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The Sorrows of Werter

By Johann Wolfgang Goethe


July 1.

CHarlotte will spend some time in the town: she is with a very deserving woman, who has been given over by her {48} physicians, and who wished to have Charlotte with her in her last moments. What consolation she is capable of giving to the sick, I have myself experienced, for my heart is much diseased. I went with her last week to see the vicar of S----; a small village in the mountains, about a league from hence. We got there about four o'clock; Charlotte's little sister went with us. When we came into the court, which is shaded by two fine walnut-trees, the good old man was sitting upon his bench. At sight of Charlotte, he forgot his old age and his oaken stick, and ventured to walk towards her. She ran to him, and made him sit down again, sat down by him, presented a thousand compliments to him from her father, and played with the youngest of his children, the amusement of his old age, though it was rather dirty and disagreeable. I wish you could have seen her attention to this good old man; I wish you could have heard her raising her voice because he is a little deaf, and telling {49} him of young and healthy people who had died when it least could have been expected; commending the virtues of the Carelstad waters, and approving his intention of going thither the next summer; and assuring him she thought he looked better than he did the last time she saw him. During this time I paid my compliments and talked to his wife. The old man seemed quite in spirits; and as I could not help admiring the beauty of his walnut-trees, which formed such an agreeable shade over our heads, he began to give us the history of them: "As to the oldest," said he, "we don't know who planted it; some say one clergyman, and some say another; as to the youngest, it is exactly the age of my wife; it will be fifty years old next October; her father planted it in the morning, and towards evening she came into the world. My wife's father was my predecessor here, and I cannot express to you how fond he was of this tree; it is certainly not less dear to me. Upon a log {50} of wood, under this same tree, my wife was sitting and knitting when I come into the court the first time, five and twenty years ago." Charlotte enquired after his daughter: he said she was gone with Mr. Smith into the meadows to see the haymaking. He then resumed his history, and told us how he got into the good graces of his predecessor, and of his daughter; how he became first his curate and then his successor; and he had scarcely finished his story, when his daughter returned with Mr. S. and affectionately saluted Charlotte. She has a clear brown complexion, is well made, lively, and a sensible worthy man might pass his time very happily with her in the country. Her lover, for such Mr. Smith immediately appeared to be, has an agreeable person, but was very reserved, and would not join in the conversation, notwithstanding all the endeavours of Charlotte for that purpose. I was uneasy at it, because I perceived by his countenance that it was not {51} for want of talents, but from caprice and ill-humour. It was but too evident afterwards, when we went to take a walk; for whilst I was talking and laughing with the vicar's daughter, the countenance of this gentleman, which before was none of the pleasantest, became so dark and angry, that Charlotte pulled me by the sleeve to make me desist. Nothing concerns me more than to see men torment one another; particularly when in the flower of their age, in the very season of pleasure, they waste their few short days of sunshine in quarrels and disputes, and only feel their error when it is too late to repair it. This dwelt upon my mind; and during our collation, the conversation turning upon the happiness and misery of this life, I could not help taking that opportunity to inveigh bitterly against ill-humour. "We are apt," said I, "to complain that we have but few happy days; and it appears to me that we have very little right to complain. If our hearts were always {52} in a proper disposition to receive the good things which Heaven sends us, we should acquire strength to support the evil when they came upon us." "But," says the vicar's wife, "we cannot always command our tempers; so much depends on the constitution; when the body is ill at ease, the mind is so likewise." "Well, let us look upon this disposition as a disease," I answered, "and see if there is no remedy for it." "That is more to the purpose," said Charlotte; "and I think, indeed, a great deal might be done in this respect. I know, for example, that when any thing disturbs my temper, I go into the garden, I sing a lively air, and it vanishes." "That is what I meant," I replied; "Ill-humour may be compared to sloth. It is natural to man to be indolent; but if once we get the better of our indolence, we then go on with alacrity, and find a real pleasure in being active." The daughter listened to me with attention. The young man objected, that we were {53} not masters of ourselves, and still less of our feelings. I told him, that it was a disagreeable sensation which was in question, and one that every body wished to get rid of; that we don't know how far our strength will go, till we have tried it; that the sick consult physicians, and submit to the most scrupulous regimen, and the most nauseous medicines, to recover their health. I then perceived that the good old man inclined his head to listen to our discourse. I therefore raised my voice, and addressing myself to him, said; "There has been a great deal of preaching against all crimes, Sir; but I don't know that any body has hitherto preached against the spleen." "It is for those who preach in towns," said he, "to discourse on that subject, for peasants don't know what the spleen is; though indeed it would not be amiss to do it here from time to time, if it was only for my wife and the steward." We all laughed, and so did he very heartily; but it gave him a fit of coughing, {54} which interrupted us for some time. Mr. Smith resumed the subject. "You have made this indisposition of temper a crime," said he; "that appears to me to be carrying the matter too far." "It is not, though," I answered, "if what is pernicious to ourselves, and to others, deserves the name of crime. Is it not enough that we are without the power to make one another happy, but must we deprive each other of that satisfaction, which, left to ourselves, we might often be capable of enjoying? Shew me the man who has ill-humour, and who hides it; who bears the whole burthen of it himself, without interrupting the pleasures of those around him! No; ill-humour arises from a consciousness of our own want of merit; from a discontent which always accompanies that envy which foolish vanity engenders. We dislike to see people happy; unless their happiness is the work of our own hands." Charlotte looked at me, and smiled at the heat with which I spoke; and some tears {55} which I perceived in the eyes of the young woman, inclined me to continue. "Woe unto those," I said, "who make use of their power over a human heart, to deprive it of the simple pleasure it would naturally enjoy. All the favors, all the attention in the world, cannot for a moment make amends for the loss of that happiness which a cruel tyranny destroys."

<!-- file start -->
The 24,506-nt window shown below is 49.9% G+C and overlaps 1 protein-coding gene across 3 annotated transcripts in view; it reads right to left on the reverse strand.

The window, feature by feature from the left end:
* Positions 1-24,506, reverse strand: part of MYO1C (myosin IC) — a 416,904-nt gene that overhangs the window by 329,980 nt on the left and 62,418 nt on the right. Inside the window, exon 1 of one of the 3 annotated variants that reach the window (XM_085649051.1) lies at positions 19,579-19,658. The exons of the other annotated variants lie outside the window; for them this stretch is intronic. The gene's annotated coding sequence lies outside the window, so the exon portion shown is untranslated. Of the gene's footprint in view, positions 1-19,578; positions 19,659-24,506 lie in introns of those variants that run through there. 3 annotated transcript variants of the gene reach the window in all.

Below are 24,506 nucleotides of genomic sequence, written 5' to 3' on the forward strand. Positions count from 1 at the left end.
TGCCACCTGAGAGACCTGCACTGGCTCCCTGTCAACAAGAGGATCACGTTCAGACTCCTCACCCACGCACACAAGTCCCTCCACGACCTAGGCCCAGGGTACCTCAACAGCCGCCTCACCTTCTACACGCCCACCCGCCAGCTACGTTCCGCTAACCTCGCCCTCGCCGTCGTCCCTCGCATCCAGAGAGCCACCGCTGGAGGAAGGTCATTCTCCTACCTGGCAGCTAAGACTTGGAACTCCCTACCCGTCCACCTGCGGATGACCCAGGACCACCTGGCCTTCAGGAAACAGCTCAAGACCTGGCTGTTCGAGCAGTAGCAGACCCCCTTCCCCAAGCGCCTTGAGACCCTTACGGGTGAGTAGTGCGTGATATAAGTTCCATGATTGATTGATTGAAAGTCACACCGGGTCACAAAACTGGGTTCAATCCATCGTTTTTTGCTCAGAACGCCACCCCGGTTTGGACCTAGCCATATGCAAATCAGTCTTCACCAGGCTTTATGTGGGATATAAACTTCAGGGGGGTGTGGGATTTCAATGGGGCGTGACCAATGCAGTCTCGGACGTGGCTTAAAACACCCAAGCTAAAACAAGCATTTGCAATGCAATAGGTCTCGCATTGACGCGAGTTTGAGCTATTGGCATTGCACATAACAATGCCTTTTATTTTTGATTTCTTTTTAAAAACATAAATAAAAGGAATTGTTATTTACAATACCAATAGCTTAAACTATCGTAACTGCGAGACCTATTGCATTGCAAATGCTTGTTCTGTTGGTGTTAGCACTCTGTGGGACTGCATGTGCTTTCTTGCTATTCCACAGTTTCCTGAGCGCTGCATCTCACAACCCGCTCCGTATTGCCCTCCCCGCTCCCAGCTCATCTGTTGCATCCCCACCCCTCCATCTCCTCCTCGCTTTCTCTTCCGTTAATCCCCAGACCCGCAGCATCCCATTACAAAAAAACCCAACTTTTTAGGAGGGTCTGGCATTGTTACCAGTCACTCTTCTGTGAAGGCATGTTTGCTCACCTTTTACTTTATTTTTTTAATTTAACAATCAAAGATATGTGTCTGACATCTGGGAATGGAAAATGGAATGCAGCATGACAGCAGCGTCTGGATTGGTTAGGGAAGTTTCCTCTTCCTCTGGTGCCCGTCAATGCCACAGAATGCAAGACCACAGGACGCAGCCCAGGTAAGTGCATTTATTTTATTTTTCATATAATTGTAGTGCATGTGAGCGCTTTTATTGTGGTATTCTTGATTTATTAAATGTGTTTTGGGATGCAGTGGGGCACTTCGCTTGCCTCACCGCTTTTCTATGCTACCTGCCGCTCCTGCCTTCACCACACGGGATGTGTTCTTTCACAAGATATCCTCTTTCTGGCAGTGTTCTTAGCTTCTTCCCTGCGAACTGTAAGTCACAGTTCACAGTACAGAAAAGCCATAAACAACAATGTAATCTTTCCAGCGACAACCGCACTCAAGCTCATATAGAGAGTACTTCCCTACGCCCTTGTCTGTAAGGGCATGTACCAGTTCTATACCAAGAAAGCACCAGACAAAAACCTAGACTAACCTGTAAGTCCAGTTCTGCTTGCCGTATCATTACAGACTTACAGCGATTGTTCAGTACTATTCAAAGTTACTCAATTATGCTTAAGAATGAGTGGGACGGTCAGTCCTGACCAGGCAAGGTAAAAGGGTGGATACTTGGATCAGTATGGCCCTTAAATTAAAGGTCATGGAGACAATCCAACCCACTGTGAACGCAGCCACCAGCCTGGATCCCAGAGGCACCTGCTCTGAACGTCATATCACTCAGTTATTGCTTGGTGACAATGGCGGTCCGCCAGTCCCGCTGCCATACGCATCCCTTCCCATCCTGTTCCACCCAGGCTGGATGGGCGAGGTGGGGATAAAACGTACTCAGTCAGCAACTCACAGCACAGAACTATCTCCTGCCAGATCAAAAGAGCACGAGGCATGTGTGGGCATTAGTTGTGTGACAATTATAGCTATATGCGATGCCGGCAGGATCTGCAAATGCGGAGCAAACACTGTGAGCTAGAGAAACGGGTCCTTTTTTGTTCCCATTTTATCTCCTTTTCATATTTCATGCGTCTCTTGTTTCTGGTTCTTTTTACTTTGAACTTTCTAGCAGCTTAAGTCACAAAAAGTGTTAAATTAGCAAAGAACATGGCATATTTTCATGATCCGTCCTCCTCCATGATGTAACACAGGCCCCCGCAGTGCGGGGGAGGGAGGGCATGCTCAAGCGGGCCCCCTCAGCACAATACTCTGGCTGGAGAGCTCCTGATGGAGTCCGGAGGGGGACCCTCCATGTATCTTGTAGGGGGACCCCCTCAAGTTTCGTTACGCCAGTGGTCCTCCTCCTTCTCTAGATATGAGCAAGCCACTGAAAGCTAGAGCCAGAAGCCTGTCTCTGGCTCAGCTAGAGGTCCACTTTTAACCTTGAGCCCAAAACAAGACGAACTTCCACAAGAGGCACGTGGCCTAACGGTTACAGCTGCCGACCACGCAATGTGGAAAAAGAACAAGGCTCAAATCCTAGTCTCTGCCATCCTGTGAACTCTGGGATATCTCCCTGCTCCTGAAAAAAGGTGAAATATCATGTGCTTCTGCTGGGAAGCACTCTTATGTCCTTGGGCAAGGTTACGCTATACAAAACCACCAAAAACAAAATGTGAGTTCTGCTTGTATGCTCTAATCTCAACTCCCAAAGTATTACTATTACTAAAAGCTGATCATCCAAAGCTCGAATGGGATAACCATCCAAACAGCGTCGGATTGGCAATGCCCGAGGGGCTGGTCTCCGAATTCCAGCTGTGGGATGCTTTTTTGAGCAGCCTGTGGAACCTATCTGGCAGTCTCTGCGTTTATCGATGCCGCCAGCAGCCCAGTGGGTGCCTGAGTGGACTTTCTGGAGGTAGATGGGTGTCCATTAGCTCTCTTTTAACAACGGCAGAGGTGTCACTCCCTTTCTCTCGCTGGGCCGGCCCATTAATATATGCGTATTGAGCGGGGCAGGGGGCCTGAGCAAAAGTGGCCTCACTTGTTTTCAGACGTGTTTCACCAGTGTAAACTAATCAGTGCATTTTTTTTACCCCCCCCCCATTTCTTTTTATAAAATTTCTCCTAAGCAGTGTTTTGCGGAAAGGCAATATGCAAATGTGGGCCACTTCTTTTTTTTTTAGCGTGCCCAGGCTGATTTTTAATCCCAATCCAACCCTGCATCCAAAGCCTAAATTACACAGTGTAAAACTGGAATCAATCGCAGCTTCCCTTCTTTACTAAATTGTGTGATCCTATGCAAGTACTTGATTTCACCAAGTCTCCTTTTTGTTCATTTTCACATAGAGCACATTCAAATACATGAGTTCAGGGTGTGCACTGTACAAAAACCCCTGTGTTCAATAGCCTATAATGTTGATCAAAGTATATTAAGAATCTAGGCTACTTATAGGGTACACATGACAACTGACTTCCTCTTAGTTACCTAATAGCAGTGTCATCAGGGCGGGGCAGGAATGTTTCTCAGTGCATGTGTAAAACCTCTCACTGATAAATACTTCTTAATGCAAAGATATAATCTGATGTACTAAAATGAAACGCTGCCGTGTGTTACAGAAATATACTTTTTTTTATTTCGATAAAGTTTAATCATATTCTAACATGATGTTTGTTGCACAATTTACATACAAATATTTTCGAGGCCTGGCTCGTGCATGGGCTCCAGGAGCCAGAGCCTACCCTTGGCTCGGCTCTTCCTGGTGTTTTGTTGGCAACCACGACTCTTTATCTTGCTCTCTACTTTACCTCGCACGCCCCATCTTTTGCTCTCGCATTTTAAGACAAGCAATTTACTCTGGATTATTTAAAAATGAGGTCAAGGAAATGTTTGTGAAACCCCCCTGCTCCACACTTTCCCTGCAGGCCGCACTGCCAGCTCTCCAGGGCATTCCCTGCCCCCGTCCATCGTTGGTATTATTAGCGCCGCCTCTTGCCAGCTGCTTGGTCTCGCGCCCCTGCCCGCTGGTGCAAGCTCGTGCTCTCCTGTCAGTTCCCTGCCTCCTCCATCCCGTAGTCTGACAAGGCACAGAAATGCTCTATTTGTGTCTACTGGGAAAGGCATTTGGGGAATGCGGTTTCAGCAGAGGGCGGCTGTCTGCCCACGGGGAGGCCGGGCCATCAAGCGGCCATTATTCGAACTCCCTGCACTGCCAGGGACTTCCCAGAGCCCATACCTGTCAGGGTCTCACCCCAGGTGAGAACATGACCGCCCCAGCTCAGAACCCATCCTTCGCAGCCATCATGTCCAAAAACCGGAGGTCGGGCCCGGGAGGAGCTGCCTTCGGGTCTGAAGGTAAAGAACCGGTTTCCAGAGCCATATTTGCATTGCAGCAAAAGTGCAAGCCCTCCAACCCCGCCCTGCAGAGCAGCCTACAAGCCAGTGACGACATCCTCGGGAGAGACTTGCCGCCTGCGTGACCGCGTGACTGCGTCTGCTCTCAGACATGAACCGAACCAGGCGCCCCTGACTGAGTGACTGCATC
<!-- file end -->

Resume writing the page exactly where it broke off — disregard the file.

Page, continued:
My heart was full; some recollections pressed upon my mind, and my eyes were filled with tears.

"We should say to ourselves every day," I exclaimed, "what good can I do to my friends? I can only endeavour not to interrupt them in their pleasures, and try to augment the happiness which I myself partake of. When their souls are tormented by a violent passion, when their hearts are rent with grief, I cannot give them relief for a moment.

"And when at length a fatal malady seizes the unhappy being whose untimely {56} grave was prepared by thy hand -- when stretched out and exhausted, he raises his dim eyes to heaven, and the damps of death are on his brow -- then thou standest before him like a condemned criminal, thou seest thy fault, but 'tis too late; thou feelest thy want of power; thou feelest, with bitterness, that all thou canst give, all thou canst do, will not restore the strength of thy unfortunate victim, nor procure him another moment of consolation!"

In pronouncing these words, the remembrance of a like scene, at which I had been present, came with all its weight upon my heart, I put my handkerchief to my eyes, I got up and left the company. The voice of Charlotte, who called me to go home, made me recollect myself; and in our way back, with what tenderness she chid me! how kindly she represented to me, that the too eager interest, and the heat with which I entered into every thing, would wear me out, would shorten my days! {57} -- Yes, my angel, I will take care of myself; I will live for you.